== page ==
Late on Saturday night, it was reported that the HSE had contacted the Department of Health in order to suspend clinical placement of student nurses and midwives. The suspension has been called in order to free up qualified staff who otherwise would have supervised 2000 student nurses, who have been working on the frontline for over 10 months.

The move appears to stem from concern over professional staffing numbers. The Department of Health further stated that “there will be no educational and support infrastructure for them while in the clinical learning environment.”

Students were told this just two days before semester two was due to begin, and the suspension is to last until February first at the earliest. The Department of Health has described this as “an evolving situation” that is “under constant review in the context of the current Covid-19 trajectory.” However, questions surrounding what the clinical placement will be replaced with, and how fourth-year students will operate as HCA’s, and if the move will ultimately help hospitals needs to be answered.

Theory Replacing Practice.

First-Third year students will have their placement halted for two weeks at minimum, but what have colleges planned at such short notice? In an email from Chief Nursing Officer Rachel Kenna, obtained by The College Tribune, sent to University College Dublin nursing students, stated they will work together with the HSE and different schools to “provide educational opportunities during these two weeks in order to minimize the impact on learning.”

A meeting with the National Clinical Placement Oversight Group is set to take place on January 21st where “further information will be provided”. The Group holds student representation, so it is expected to include information on education for the forthcoming weeks. 

Despite these promises of education opportunities, a second-year nursing student spoke to The College Tribune, describing the mood of students, the predicaments they find themselves in, and how they just want to continue working on the frontline. 

“The message had not been passed onto a lot of wards, so some students weren’t sure to if they were to show up to placement on Monday or not.” As for education while placement has been suspended, “there is nothing in place at the moment, nor has anything been communicated” in that respect.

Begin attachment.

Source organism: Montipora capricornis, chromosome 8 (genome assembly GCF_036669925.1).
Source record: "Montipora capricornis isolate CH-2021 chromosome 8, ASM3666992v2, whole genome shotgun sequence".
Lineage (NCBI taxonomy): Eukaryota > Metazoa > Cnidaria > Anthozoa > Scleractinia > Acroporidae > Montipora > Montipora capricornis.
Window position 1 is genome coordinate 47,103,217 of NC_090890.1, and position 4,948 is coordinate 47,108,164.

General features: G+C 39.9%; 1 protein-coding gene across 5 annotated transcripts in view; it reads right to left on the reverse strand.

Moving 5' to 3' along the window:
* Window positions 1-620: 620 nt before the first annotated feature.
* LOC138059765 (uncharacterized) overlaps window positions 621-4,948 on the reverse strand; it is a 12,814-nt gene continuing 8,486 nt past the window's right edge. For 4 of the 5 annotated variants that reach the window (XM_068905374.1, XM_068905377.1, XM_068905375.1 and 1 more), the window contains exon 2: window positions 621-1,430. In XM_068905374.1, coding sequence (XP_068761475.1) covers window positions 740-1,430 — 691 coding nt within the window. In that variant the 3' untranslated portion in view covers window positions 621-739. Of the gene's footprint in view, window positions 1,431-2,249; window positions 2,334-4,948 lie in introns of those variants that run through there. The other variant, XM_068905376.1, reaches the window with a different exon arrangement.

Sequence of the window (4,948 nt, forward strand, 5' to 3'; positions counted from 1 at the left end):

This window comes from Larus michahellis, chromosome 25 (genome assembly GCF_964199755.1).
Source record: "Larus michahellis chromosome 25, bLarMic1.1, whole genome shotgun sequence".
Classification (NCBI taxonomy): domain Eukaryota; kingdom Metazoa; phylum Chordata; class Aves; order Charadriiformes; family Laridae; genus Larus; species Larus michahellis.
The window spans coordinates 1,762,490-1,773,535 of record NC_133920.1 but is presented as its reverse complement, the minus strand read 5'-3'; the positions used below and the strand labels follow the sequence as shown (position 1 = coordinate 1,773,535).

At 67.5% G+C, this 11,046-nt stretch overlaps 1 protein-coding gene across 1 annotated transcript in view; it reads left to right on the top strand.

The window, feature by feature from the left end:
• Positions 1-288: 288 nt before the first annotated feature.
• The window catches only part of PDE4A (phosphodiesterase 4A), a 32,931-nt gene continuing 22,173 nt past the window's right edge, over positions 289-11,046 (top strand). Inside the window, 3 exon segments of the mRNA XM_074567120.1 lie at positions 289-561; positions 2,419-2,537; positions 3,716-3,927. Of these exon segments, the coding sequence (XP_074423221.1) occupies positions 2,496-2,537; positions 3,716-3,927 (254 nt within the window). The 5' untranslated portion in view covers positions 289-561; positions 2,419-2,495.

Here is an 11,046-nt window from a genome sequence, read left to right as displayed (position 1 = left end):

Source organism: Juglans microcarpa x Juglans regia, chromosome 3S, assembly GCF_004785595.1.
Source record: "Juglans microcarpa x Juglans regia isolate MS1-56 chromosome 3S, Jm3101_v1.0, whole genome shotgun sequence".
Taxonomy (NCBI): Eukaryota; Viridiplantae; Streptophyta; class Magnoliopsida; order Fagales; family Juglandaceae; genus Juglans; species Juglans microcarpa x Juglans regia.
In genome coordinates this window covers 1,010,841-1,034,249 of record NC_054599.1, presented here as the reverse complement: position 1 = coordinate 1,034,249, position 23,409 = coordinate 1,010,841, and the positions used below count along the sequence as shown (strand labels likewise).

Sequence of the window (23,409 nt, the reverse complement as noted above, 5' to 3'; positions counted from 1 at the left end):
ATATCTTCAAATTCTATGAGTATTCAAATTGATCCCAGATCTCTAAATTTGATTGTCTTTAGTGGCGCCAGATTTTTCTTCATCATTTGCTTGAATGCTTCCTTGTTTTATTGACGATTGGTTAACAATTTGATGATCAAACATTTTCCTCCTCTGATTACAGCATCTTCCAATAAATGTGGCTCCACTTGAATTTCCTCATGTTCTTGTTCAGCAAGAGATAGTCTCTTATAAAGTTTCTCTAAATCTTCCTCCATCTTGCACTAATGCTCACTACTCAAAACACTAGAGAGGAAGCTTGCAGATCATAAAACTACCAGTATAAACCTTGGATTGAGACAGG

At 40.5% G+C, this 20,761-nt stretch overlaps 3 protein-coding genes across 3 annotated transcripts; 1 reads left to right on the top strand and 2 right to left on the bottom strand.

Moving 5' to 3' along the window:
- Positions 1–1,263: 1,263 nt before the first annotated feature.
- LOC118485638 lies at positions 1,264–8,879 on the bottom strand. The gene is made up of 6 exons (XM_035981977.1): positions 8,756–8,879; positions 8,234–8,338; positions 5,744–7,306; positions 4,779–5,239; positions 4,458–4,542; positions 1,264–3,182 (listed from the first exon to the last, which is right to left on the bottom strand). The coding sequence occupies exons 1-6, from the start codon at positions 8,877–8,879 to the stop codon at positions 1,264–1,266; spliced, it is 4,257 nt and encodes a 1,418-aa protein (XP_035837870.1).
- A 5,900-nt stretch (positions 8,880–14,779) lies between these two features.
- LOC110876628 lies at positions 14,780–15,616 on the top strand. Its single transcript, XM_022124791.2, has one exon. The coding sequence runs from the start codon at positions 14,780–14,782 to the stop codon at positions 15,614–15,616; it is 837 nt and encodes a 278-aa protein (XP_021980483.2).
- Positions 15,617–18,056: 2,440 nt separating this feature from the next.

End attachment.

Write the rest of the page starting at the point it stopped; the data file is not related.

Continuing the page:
“Its awful timing for girls who are up in Dublin from the country and paying rent in Dublin specifically to go on placement. So many of the girls had to give up their jobs, only to find out days before placement was cancelled.”

“A lot of the girls would have rather stayed on placement and help out. Hospitals definitely need it, and students are appreciated and valued by other ward staff. We can do things that are within the scope of our practice, and the fully qualified staff can look after more serious situations.” 

“What has really stressed nursing students out, is having to carry out [the] placement at another time. We hope it can be waved.”

Final year Fiasco.

Final year students are being told their internships will continue throughout the coming weeks as normal. The Department of Health informed the public that final year nurses undertaking a 36- week internship “are counted for rostering purposes as 0.5 of a fulltime equivalent nurse/midwife.”

Despite this, final year nurses are currently not paid at the rate of fully qualified nurses. Final year interns will remain on the €100 per week payment, and those who qualify for pandemic unemployment payment will still receive it. However, it is worth noting that final year students were paid to the same rate as HCA’s during the initial stages of the pandemic.

The INMO has called on the government to reinstate this pay, stating “Those [fourth-year] interns who are being asked to continue working need to be valued properly. Earlier in the pandemic, their pay was increased to take account of the risks and workload they faced. The Minister should do the right thing and reinstate that policy.”

Quality Over Quantity?

The Department of Health have pulled 2,000 student nurses and midwives from hospital placement, but how many supervisors exactly will that free up? 

The College Tribune spoke to a third-year nursing student from Trinity College Dublin who explained the inner workings of hospital wards to the paper.

“Each student is assigned one staff nurse who will be their preceptor for the day. However, due to staff shortages, nurses struggle to cope with the workload posed by the staff to patient ratio. Most of the time we end up helping out and doing jobs for many other nurses on a ward.”

“There would typically be 3 student nurses on a ward and a further 1-2 intern nurses (final year nurses).”

Practical learning with student nurses is a one -on -one experience, but with the staff shortages mentioned, it appears that student nurses are not only valuable to aiding the cause, but the will is there to help in any way they can, regardless of the educational value attached to the placement.

The situations that hospitals have been left in is complicated. On the one hand staff shortages has led to student nurses and midwives playing a pivotal role in ensuring hospitals are not totally overwhelmed. Student nurses and midwives appear to want to continue helping out. However, the department of health believes that the lack of educational value and freeing up of supervisors will improve situations in these hospitals.

Luke Murphy – Co-Editor